Gerald Singh is currently completing his PhD in Canada through the University of British Columbia in the field of Marine biology and conservation. During his visit at the University of Queensland he will be working with Dr. Jonathan Rhode, Dr. Edd Hammill and Prof. Hugh Possingham.
Conservation and ecology of Pacific salmon with an emphasis on their ecosystems, including connections between marine, freshwater and terrestrail habitats. - biology of extinction risk, using large-scale comparative analyses of marine and freshwater fish species to udnerstand how life histories interact with particular kinds of threats to determine population responses, with an emphaiss on fisheries.
- Applied marine conservation with Tropical Marine Ecology Lab (TMEL) - Marine protected areas - Reconstructing patterns of ecological change on coral reefs (mostly through mata-analyses) - Invasion of Caribbean reefs by Indo-Pacific lionfish - Retains a small program in behavioural ecology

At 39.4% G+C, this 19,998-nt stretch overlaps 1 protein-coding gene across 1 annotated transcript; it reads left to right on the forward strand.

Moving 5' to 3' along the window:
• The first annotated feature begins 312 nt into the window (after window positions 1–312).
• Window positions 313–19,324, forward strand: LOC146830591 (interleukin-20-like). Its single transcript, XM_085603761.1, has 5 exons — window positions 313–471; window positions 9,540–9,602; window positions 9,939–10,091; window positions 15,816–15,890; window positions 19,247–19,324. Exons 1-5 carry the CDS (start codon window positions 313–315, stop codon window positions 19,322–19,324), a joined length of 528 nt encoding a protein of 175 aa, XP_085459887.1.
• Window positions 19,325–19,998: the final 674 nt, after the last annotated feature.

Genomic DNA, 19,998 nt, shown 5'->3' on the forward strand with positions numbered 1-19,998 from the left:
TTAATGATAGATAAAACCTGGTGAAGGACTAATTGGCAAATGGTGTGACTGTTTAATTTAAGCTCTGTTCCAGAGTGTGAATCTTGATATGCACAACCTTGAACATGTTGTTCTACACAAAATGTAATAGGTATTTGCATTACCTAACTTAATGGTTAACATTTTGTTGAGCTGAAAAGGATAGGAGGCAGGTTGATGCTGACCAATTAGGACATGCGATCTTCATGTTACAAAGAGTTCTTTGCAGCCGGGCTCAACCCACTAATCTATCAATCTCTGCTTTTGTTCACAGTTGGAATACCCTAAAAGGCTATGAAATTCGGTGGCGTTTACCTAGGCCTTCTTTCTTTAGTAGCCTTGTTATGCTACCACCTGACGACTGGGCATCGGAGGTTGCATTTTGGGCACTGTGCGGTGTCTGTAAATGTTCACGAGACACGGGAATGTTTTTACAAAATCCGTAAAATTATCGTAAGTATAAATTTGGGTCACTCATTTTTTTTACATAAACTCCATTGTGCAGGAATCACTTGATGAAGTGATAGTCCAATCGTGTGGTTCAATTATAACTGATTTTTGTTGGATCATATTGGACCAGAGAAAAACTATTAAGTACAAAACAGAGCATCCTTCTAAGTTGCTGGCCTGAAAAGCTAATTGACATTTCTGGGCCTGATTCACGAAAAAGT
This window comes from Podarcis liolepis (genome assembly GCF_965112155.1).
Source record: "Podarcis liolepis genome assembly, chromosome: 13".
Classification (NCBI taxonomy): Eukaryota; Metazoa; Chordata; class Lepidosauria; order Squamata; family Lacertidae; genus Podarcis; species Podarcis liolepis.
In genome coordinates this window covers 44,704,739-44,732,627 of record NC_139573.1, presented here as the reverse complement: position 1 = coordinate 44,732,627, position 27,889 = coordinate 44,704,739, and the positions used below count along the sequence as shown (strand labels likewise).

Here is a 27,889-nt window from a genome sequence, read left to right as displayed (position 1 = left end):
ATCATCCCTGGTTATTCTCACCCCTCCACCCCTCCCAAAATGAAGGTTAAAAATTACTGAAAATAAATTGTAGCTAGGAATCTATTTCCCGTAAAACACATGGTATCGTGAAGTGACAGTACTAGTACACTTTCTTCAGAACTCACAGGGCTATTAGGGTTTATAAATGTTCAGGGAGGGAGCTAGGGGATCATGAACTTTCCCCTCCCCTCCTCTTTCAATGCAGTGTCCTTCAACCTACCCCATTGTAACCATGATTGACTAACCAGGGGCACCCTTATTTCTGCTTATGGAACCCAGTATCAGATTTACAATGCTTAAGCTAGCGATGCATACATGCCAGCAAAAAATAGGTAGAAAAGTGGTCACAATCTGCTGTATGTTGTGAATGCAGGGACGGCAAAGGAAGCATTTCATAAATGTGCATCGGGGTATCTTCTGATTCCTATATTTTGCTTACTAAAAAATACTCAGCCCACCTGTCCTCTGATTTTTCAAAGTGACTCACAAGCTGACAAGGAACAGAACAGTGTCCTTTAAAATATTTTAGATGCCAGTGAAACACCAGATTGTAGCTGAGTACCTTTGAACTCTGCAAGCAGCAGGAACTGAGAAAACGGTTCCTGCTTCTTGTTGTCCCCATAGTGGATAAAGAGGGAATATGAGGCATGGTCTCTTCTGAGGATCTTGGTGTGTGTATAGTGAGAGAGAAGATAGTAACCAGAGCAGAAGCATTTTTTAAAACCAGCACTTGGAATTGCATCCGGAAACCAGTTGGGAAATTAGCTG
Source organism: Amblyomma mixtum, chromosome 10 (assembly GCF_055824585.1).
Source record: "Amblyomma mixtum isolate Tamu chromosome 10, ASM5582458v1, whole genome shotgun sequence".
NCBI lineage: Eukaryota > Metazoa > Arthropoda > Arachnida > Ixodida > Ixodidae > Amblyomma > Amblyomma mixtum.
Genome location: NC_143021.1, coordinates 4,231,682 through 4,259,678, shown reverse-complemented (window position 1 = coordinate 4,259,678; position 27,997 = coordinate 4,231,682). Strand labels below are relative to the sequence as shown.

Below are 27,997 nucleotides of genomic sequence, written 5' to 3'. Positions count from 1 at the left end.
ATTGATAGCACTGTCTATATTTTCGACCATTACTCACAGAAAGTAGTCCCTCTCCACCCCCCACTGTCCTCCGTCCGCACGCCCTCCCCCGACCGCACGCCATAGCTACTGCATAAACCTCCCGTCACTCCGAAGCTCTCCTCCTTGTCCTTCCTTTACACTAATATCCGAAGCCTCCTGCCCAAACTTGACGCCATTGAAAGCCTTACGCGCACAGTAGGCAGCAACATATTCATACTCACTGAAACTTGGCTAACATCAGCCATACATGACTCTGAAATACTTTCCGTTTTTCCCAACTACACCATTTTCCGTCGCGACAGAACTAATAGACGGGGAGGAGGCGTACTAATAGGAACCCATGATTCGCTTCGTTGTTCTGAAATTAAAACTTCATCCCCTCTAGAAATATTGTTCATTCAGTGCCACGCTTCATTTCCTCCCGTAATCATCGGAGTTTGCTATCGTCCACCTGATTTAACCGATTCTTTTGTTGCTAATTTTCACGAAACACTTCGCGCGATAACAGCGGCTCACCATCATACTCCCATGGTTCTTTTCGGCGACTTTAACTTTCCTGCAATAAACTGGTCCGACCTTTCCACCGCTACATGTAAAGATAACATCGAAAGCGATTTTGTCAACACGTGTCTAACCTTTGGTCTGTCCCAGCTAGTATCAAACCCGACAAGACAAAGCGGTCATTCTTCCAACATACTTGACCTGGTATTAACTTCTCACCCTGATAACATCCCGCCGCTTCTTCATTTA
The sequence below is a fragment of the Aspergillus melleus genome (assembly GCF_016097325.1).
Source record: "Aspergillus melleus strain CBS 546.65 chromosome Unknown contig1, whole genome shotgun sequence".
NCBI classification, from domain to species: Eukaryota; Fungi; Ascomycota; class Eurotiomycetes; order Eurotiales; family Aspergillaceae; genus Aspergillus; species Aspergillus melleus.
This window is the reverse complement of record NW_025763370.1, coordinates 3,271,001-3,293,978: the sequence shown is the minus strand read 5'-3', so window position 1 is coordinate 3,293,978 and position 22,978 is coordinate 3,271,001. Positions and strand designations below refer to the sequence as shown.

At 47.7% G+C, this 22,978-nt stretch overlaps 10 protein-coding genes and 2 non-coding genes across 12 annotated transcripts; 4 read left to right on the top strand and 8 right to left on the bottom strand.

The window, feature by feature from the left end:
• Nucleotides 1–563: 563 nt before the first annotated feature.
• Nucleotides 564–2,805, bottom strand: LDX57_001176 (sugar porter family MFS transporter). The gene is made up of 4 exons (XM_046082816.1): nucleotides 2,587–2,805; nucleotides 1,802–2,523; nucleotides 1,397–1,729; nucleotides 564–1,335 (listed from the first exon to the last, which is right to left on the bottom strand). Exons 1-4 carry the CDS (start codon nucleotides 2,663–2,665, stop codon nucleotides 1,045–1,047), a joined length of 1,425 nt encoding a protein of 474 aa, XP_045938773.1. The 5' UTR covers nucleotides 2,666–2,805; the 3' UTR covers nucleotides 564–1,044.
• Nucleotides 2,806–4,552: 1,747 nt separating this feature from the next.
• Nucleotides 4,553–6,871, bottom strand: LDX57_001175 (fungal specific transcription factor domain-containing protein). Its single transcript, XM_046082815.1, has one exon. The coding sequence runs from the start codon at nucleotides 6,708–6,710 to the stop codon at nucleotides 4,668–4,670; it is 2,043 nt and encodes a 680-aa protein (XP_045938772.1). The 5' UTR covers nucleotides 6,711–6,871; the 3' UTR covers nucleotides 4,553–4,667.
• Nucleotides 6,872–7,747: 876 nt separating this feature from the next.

Tyler will work with Dr. Tara Martin (his PhD co-supervisor) and Dr. Jean-Baptiste Pichancourt based at CSIRO in Brisbane, Australia. During his visit he will build a matrix population model describing the dynamic of the Monarch Butterfly throughout its migratory pathway. The model will then be combined with decision theory to determine the best method of conserving Monarch butterflies throughout their range.
Brett's research program focuses on the study of bycatch – the incidental capture of non-target organisms that occurs during the process of fishing. He is interested in the role that Bycatch Reduction Devices (BRDs) and other technology can play in solving the global problem of bycatch, and how technological solutions compare in effectiveness to more conventional management strategies. Brett's case study system is the British Columbia spot prawn trap fishery, an industry lauded for its sustainable catches.